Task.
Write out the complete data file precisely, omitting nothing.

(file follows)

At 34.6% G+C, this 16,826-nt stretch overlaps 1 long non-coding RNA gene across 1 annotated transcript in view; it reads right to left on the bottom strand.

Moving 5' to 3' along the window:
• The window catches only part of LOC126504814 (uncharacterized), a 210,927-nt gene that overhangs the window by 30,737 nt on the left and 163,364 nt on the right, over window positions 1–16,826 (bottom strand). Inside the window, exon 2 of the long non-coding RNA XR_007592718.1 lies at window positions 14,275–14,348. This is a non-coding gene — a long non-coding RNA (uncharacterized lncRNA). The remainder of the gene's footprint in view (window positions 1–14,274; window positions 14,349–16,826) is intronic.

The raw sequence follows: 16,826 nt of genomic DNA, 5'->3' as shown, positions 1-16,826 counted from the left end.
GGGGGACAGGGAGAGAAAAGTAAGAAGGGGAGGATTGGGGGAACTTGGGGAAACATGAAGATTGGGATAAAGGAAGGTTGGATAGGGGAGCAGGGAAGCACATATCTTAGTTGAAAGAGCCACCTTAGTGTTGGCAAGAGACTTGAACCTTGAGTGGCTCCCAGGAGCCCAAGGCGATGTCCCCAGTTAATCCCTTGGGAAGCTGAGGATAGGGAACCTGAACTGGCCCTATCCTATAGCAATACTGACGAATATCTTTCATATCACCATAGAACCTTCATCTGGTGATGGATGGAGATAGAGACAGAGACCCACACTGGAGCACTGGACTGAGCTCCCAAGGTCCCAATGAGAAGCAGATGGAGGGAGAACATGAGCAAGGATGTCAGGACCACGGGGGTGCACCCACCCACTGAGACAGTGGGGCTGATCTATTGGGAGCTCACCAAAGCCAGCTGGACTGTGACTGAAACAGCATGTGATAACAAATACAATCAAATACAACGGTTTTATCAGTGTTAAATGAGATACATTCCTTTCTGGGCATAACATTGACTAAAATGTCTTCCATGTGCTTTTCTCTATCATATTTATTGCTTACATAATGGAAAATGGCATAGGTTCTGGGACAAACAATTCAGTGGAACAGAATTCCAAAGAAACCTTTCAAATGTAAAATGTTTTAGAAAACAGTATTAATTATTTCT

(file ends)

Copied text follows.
At 34.6% G+C, this 16,826-nt stretch overlaps 1 long non-coding RNA gene across 1 annotated transcript in view; it reads right to left on the bottom strand.

Moving 5' to 3' along the window:
• The window catches only part of LOC126504814 (uncharacterized), a 210,927-nt gene that overhangs the window by 30,737 nt on the left and 163,364 nt on the right, over window positions 1–16,826 (bottom strand). Inside the window, exon 2 of the long non-coding RNA XR_007592718.1 lies at window positions 14,275–14,348. This is a non-coding gene — a long non-coding RNA (uncharacterized lncRNA). The remainder of the gene's footprint in view (window positions 1–14,274; window positions 14,349–16,826) is intronic.

The raw sequence follows: 16,826 nt of genomic DNA, 5'->3' as shown, positions 1-16,826 counted from the left end.
GGGGGACAGGGAGAGAAAAGTAAGAAGGGGAGGATTGGGGGAACTTGGGGAAACATGAAGATTGGGATAAAGGAAGGTTGGATAGGGGAGCAGGGAAGCACATATCTTAGTTGAAAGAGCCACCTTAGTGTTGGCAAGAGACTTGAACCTTGAGTGGCTCCCAGGAGCCCAAGGCGATGTCCCCAGTTAATCCCTTGGGAAGCTGAGGATAGGGAACCTGAACTGGCCCTATCCTATAGCAATACTGACGAATATCTTTCATATCACCATAGAACCTTCATCTGGTGATGGATGGAGATAGAGACAGAGACCCACACTGGAGCACTGGACTGAGCTCCCAAGGTCCCAATGAGAAGCAGATGGAGGGAGAACATGAGCAAGGATGTCAGGACCACGGGGGTGCACCCACCCACTGAGACAGTGGGGCTGATCTATTGGGAGCTCACCAAAGCCAGCTGGACTGTGACTGAAACAGCATGTGATAACAAATACAATCAAATACAACGGTTTTATCAGTGTTAAATGAGATACATTCCTTTCTGGGCATAACATTGACTAAAATGTCTTCCATGTGCTTTTCTCTATCATATTTATTGCTTACATAATGGAAAATGGCATAGGTTCTGGGACAAACAATTCAGTGGAACAGAATTCCAAAGAAACCTTTCAAATGTAAAATGTTTTAGAAAACAGTATTAATTATTTCT